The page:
When it comes to doling out below-market gratuities to the building staff, there are three kinds of apartment dwellers: Those forced by circumstance, those who undertip by design, and those who do it out of ignorance. Read on for the consequences...
Frugal by circumstance
Who: Under- or unemployed as well as retired residents on fixed incomes.
Consequences: Though some staff say they won’t perform extra work for free inside these residents’ apartments, most say they don’t treat this group any differently from regular tippers. In fact, many doormen we spoke to say if they receive a low tip—particularly from someone who normally tips fine—they automatically attribute it to financial trouble and that there is no need to say “wish I could do more.”
Example: With profits from his high-end renovation business down last year, one downtown condo owner says he tipped the 20-person staff about 30 percent less. He didn't detect any ill will.
"It was reflective of the economy, so the staff understood," he says. He expects to give at 2008 levels this year.
Who: This group of undertippers includes residents who are frugal by choice rather than circumstance; those who reject holiday tipping as a form of blackmail; those who reward bad service with bad tips; and short-term tenants or subletters who assume tipping is the owner’s responsibility, or who don’t plan on living there long enough to reap the benefits of a decent tip.
Consequences: Some staff maintain that they extend the same degree of service to good tippers and bad tippers alike: “What can you do, not open the door for them?” says the doorman of a large postwar co-op on lower Fifth Avenue. “It just has to be the same.”
But others admit to a change in behavior: “You don’t exile or excommunicate them,” the doorman of a 60-unit Upper West Side prewar co-op told us. “It’s just more of an attitude that changes.” That means fewer smiles at the door. It can also translate into fewer favors like bending delivery rules, putting up a shelf, walking your dog, unlocking your door without charging a lockout fee.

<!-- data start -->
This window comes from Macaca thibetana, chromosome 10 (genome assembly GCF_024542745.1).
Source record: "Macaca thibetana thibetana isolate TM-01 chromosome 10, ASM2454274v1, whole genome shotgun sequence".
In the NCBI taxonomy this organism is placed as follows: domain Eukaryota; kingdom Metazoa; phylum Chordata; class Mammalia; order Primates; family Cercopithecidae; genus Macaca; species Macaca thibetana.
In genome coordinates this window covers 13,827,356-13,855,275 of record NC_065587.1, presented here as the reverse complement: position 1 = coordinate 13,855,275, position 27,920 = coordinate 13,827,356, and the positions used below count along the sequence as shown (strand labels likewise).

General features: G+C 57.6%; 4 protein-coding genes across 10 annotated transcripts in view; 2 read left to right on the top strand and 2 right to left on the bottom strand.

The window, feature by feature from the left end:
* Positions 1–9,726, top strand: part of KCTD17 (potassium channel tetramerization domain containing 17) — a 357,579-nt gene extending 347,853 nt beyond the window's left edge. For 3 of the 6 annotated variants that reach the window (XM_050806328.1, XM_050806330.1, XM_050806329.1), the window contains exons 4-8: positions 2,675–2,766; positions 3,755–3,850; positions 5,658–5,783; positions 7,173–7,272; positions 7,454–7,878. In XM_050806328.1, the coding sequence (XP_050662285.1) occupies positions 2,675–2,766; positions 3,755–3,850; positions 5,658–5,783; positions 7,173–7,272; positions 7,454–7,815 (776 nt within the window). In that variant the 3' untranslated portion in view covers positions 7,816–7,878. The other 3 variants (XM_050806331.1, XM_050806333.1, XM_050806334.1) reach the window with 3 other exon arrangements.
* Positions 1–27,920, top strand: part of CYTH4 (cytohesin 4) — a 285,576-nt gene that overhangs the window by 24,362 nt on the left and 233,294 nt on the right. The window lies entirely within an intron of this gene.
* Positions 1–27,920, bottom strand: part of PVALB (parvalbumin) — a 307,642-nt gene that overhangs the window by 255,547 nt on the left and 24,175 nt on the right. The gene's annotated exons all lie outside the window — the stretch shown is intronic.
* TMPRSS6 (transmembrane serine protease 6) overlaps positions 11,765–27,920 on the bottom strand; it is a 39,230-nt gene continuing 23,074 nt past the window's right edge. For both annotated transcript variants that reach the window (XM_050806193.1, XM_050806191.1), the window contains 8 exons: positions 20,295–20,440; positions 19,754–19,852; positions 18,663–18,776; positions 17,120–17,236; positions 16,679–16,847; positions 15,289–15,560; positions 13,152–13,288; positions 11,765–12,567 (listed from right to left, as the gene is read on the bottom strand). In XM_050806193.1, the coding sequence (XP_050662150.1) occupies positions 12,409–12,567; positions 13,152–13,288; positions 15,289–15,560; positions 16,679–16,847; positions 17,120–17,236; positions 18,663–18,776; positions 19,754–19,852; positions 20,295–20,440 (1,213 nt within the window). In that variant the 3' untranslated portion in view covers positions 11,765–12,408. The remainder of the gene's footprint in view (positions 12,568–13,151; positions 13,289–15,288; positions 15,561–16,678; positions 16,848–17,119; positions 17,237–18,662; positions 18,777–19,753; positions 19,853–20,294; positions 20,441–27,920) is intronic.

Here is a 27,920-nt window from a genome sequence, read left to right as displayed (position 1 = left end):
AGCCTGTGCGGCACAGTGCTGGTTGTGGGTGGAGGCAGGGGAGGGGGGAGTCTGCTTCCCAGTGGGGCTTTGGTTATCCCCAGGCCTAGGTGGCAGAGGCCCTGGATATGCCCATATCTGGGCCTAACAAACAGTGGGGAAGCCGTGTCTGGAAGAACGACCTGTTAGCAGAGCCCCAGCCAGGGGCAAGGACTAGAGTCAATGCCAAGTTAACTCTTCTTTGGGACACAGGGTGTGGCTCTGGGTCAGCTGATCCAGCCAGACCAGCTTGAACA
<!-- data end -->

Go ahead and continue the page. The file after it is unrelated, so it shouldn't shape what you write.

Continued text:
(Note: If you hand out a low tip to a low-performing staff member, assume that he or she will find out how their tip compares to the others you dole out. Especially in smaller building, staff gossip about who gives what.)
Example: An Upper East Side co-op owner in a 20-employee building plans to cut his super's tip in half this year (to $50) because the super hasn't been responsive to complaints about inconsistent hot water.
He is not worried about the consequences for two reasons: "To be honest, our super is old and on the way out soon." Also, he says, "The porters in the back and the handymen get everything done. I go to them primarily."
He plans to bump up tips to employees lower on the totem pole this year, to about $50 each. But the elevator man will get the highest amount, $100, because the co-op dweller sees him the most--and because the elevator operator is a fellow Red Sox fan.
Who: Newer, younger residents who don’t have a clue, and much older residents whose tips haven’t gone up much since the Nixon era.
Consequences: Frequently, less service for the first group, but it probably won't bother them since they won’t know what they are missing anyway. For the second demographic, consequences can range anywhere from business as usual to a pay-as-you-go approach toward extra work or favors.
Example: Newly separated from her husband a few years ago and spending her first holiday alone, one apartment dweller was in the dark about how much to give the 19 staff members in her Upper West Side building, many of whom had helped her move in. She wound up giving some back-of-the-house staff $10, while the super got $50. Service was "poor" afterward, and after asking around in the following weeks, she learned she should have given more.
"I had a feeling of inadequacy," she said. She bumped up her tips the next two years before moving out (the super received $100) but it didn't seem to make much of a difference. Whether she had gotten off on the wrong foot or the staff underperformed for everyone, she never knew.